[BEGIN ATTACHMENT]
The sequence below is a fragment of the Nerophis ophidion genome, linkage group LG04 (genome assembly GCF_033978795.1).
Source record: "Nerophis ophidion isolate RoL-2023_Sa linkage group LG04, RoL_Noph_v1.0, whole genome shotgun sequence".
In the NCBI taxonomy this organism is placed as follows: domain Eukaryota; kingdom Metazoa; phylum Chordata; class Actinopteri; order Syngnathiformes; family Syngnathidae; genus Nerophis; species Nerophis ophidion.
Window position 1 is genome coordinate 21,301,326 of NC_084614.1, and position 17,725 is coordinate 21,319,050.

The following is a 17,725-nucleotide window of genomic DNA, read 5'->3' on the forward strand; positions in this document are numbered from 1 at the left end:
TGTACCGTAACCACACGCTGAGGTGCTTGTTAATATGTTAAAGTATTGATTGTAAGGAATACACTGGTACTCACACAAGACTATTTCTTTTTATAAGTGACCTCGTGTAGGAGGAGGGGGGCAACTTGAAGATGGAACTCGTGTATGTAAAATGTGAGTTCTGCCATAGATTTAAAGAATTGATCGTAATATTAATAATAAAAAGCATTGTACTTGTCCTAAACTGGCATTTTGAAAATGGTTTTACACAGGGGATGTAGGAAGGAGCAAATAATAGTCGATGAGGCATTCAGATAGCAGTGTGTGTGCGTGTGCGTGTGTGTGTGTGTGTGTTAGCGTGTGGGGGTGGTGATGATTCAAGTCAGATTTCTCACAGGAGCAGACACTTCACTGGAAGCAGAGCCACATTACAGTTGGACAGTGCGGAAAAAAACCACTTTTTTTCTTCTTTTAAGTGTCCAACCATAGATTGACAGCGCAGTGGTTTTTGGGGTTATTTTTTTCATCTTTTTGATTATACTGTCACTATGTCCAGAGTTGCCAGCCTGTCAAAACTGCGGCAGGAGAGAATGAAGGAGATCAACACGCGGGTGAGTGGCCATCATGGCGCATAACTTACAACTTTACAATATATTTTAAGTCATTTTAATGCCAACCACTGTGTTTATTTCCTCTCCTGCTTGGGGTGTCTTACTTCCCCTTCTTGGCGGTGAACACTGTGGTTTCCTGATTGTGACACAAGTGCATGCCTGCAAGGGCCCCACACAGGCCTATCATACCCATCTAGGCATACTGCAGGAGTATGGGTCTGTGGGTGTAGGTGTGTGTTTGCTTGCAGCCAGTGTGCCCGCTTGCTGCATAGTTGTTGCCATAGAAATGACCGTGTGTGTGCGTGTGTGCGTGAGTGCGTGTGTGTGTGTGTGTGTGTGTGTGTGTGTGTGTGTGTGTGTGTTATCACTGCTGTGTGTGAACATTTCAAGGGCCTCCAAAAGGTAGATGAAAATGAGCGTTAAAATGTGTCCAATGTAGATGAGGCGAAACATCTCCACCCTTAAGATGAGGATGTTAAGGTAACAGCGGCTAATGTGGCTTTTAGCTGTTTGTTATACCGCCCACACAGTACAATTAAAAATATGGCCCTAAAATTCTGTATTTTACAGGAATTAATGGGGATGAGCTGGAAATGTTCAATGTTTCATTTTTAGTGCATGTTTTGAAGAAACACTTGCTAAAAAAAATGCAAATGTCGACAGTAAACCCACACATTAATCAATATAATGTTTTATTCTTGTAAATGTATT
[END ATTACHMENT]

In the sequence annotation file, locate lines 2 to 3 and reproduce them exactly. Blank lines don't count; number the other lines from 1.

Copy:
Source record: "Nerophis ophidion isolate RoL-2023_Sa linkage group LG04, RoL_Noph_v1.0, whole genome shotgun sequence".
In the NCBI taxonomy this organism is placed as follows: domain Eukaryota; kingdom Metazoa; phylum Chordata; class Actinopteri; order Syngnathiformes; family Syngnathidae; genus Nerophis; species Nerophis ophidion.